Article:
9.    Motivate everybody.

            Just like leadership (#1 above) is necessary to get any of these points accomplished, so is motivation. You have to be the number one cheerleader for every teacher’s reading instruction, for every parent’s involvement, and for every student’s learning gains. Information about what your school is up to has to be communicated to the community so that everyone can take part. Some coaches hold reading parades in their neighborhoods, others have regular reading nights where kids in pajamas come to school with mom and dad to participate in reading activities, there are young author events, lunchtime book clubs, and million minute reading challenges, etc. You know, whatever takes to keep everyone’s head in the game. 

            Like I said, raising reading achievement is easy. You just have to know everything, get along with everybody, work like a horse, and keep smiling.  

Sunday, May 15, 2016

Can We Prevent the "Summer Slide" in Reading?

Is there any research on how to prevent the summer slide? 

I ask both as the parent of a 1st grader and as a teacher. I teach in a small, rural school with many struggling readers and English language learners, and every year we have kids who work their way up to grade level by the end of the school year but are behind grade level again when school starts the next fall. I volunteer with our public library's summer reading program, so I  have the opportunity to work with some of our kids who struggle. How much reading do they need to do over the summer? What else can I do to help them keep the skills they've worked so hard to gain?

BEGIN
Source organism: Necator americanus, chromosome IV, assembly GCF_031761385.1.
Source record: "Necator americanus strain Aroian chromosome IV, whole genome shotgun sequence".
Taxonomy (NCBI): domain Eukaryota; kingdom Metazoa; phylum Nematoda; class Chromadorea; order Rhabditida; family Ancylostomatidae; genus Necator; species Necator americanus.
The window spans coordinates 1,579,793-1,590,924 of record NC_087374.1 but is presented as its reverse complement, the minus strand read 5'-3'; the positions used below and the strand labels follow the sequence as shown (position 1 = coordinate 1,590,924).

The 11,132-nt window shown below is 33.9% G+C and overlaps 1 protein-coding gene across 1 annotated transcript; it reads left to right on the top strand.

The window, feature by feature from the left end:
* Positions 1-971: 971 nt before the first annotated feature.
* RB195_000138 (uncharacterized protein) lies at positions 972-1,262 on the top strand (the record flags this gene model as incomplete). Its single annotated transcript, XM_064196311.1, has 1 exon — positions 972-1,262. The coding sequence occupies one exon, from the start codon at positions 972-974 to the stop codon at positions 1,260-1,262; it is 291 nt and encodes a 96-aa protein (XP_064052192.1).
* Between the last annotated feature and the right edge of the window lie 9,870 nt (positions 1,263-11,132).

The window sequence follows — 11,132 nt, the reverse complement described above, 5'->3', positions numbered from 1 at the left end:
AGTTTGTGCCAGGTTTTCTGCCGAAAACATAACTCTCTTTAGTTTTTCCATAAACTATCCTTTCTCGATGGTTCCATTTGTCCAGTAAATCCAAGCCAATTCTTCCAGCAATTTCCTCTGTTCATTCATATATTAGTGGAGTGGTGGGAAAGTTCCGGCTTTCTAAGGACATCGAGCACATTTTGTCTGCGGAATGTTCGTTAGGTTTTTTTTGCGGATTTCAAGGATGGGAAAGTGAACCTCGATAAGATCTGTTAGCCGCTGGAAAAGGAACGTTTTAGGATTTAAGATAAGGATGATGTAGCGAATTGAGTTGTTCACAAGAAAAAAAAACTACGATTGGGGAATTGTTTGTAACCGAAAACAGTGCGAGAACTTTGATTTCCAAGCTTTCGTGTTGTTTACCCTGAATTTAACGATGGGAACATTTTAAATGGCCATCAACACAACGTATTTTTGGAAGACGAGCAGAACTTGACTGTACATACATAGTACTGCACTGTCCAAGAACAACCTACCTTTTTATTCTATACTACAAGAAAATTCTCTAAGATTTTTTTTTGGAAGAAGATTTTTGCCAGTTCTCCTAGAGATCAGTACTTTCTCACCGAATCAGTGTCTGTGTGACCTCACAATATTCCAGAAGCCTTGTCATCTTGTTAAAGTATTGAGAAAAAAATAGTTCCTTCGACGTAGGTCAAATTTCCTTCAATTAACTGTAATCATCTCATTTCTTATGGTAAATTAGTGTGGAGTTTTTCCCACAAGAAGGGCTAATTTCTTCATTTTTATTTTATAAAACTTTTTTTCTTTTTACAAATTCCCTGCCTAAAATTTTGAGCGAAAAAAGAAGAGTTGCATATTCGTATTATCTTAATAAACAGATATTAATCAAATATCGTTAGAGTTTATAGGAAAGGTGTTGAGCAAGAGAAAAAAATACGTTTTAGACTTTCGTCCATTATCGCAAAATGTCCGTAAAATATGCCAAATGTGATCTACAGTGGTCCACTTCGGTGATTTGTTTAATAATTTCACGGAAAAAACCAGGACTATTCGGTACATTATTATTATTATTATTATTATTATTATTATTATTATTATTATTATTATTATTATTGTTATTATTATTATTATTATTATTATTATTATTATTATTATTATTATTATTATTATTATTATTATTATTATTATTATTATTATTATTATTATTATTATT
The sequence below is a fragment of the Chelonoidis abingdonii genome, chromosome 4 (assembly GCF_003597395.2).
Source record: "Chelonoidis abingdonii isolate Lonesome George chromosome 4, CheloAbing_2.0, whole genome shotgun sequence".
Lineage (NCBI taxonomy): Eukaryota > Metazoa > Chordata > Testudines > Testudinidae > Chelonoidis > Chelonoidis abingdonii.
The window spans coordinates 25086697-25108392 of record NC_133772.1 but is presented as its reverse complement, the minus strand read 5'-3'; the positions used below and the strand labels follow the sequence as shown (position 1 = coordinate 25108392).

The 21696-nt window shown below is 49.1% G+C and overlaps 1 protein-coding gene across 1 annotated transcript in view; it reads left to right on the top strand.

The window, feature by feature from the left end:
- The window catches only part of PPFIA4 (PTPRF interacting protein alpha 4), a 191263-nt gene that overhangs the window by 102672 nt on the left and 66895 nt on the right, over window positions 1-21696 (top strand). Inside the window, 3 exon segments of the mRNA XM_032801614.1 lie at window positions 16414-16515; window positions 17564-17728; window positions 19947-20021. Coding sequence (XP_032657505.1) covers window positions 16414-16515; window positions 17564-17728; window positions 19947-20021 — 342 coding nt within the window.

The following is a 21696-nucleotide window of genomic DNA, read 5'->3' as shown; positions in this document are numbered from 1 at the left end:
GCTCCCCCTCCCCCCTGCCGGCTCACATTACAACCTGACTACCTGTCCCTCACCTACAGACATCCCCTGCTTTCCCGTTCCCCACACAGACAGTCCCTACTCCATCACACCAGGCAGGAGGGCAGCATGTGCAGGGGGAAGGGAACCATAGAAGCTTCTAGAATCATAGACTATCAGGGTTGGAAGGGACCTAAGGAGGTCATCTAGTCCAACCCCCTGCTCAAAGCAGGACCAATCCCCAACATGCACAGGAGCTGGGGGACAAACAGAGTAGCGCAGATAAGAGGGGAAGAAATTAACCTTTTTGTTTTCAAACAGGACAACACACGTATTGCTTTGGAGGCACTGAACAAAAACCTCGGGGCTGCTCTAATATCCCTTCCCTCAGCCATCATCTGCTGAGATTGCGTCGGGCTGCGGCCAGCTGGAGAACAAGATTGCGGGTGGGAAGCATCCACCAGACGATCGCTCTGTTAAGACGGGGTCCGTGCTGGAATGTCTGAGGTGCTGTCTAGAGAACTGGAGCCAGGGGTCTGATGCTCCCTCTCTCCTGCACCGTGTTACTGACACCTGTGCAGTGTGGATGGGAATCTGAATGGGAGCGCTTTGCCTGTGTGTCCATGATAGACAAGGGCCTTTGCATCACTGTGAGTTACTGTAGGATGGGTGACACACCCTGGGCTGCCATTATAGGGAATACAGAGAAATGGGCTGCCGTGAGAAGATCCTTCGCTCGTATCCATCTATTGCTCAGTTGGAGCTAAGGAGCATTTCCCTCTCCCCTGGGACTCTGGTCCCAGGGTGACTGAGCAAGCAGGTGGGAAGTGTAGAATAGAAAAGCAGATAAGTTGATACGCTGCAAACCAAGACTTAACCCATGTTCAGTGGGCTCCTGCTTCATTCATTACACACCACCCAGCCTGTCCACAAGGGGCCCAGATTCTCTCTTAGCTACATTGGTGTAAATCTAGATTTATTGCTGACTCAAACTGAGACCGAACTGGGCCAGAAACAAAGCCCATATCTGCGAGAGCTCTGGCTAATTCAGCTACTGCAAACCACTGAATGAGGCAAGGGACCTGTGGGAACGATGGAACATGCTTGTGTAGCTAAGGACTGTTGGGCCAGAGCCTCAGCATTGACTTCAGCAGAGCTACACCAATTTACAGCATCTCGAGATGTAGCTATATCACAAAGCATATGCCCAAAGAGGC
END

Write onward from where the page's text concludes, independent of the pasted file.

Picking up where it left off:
There long has been evidence that the reading achievement of disadvantaged kids tend to retreat over summer. The same is not true for middle-class kids; they may even continue to improve in reading when schools are closed.

            It’s been assumed that this is due to differences in reading practice: Some kids read during the summer and they manage to hold service during those months when such reading is the only academic practice available. Other kids don’t crack a book from June to August and, thus, they start to forget.

            As a result considerable attention has been accorded to trying to get kids to read more during summer. These efforts have included book fairs, self- selection, library buses, postcards and phone calls to parents, and so on.

            Sadly, the results of these promising efforts have been mixed, and yet, at least some of the efforts, have been effective—though usually with rather modest results (as usual, the better the studies, the smaller the outcomes) (McGill-Franzen, Ward, & Cahill, 2016).

            James Kim, now at Harvard, has carried out such studies more carefully—and more persistently—than anyone else. He has sometimes found positive effects (that getting kids to read about 5 books over the summer can be enough to prevent summer slide). But often the results of these programs have been duds. Even when his programs have succeeded, the results have been puzzling, such as when the kids from the highest poverty schools improved, while those from schools with slightly less disadvantage did not. 

            My take on the whole thing is that providing books to kids along with various encouragements to read over the summer months are clearly not a panacea.